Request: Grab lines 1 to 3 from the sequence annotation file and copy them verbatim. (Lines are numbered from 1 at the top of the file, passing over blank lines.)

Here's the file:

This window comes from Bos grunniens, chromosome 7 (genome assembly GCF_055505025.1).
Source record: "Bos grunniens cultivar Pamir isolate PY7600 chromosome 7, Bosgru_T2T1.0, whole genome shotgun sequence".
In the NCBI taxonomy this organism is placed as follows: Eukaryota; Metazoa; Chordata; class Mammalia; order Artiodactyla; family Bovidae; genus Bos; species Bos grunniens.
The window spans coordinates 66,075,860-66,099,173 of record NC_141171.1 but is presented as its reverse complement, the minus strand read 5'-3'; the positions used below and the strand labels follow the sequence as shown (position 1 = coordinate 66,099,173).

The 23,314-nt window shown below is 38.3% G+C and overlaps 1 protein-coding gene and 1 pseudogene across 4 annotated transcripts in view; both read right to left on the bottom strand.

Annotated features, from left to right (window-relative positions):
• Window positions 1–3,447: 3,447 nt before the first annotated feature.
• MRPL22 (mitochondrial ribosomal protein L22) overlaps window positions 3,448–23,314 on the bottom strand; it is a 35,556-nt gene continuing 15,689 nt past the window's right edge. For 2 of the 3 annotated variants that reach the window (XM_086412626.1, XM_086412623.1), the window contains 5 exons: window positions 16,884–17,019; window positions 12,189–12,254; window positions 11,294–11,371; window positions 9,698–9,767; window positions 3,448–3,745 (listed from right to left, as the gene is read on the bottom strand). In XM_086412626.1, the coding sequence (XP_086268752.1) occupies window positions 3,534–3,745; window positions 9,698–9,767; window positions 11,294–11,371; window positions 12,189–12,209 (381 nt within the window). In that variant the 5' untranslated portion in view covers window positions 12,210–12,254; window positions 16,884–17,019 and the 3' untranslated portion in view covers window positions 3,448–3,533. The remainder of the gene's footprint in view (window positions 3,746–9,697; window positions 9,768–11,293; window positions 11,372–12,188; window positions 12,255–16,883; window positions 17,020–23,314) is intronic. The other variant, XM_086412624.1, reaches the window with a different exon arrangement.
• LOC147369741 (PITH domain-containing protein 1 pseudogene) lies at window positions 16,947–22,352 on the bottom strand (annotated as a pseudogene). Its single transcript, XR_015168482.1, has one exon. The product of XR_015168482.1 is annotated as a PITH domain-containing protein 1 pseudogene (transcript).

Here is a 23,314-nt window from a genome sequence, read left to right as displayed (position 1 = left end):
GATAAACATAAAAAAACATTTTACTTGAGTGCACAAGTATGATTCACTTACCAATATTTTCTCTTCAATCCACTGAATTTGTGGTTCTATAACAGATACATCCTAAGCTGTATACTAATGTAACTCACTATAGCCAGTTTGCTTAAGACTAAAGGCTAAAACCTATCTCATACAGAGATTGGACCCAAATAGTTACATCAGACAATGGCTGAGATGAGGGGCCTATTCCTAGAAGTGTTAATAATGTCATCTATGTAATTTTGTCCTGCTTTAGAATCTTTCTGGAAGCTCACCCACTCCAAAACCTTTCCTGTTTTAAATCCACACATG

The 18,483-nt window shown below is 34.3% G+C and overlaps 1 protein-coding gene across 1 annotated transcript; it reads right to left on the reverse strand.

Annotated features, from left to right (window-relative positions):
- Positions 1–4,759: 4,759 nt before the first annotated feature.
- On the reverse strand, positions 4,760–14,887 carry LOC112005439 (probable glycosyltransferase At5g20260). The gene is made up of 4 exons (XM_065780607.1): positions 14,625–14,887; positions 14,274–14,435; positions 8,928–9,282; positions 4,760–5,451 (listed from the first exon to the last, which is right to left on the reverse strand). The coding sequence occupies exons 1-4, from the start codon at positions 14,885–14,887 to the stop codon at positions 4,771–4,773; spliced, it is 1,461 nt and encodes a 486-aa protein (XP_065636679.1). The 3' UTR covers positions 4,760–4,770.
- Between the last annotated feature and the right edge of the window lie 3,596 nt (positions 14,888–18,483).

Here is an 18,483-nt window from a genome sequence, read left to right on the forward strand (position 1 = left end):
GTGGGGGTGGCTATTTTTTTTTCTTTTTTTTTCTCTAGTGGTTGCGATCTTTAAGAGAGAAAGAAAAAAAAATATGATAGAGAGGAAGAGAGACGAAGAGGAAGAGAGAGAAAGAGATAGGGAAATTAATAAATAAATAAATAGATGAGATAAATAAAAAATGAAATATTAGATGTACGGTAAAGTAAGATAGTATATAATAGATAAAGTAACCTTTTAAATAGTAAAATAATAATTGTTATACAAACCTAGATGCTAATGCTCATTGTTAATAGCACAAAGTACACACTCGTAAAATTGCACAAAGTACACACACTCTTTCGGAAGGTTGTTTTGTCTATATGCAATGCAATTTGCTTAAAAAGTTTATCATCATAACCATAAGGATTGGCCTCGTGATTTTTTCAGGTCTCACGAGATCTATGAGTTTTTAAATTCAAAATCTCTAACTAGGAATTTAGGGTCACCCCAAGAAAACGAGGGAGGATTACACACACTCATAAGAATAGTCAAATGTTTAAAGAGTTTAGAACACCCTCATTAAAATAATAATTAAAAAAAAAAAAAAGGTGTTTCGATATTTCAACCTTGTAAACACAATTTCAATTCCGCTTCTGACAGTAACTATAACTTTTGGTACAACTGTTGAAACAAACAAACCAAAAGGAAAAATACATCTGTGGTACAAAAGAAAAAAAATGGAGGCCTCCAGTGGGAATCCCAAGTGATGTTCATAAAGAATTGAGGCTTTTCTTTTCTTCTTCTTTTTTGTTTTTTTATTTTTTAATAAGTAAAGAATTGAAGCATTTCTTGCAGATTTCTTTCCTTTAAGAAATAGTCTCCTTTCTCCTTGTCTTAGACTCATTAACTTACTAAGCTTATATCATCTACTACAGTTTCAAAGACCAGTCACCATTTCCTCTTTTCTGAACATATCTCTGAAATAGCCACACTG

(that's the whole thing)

This window comes from Bos grunniens, chromosome 7 (genome assembly GCF_055505025.1).
Source record: "Bos grunniens cultivar Pamir isolate PY7600 chromosome 7, Bosgru_T2T1.0, whole genome shotgun sequence".
In the NCBI taxonomy this organism is placed as follows: Eukaryota; Metazoa; Chordata; class Mammalia; order Artiodactyla; family Bovidae; genus Bos; species Bos grunniens.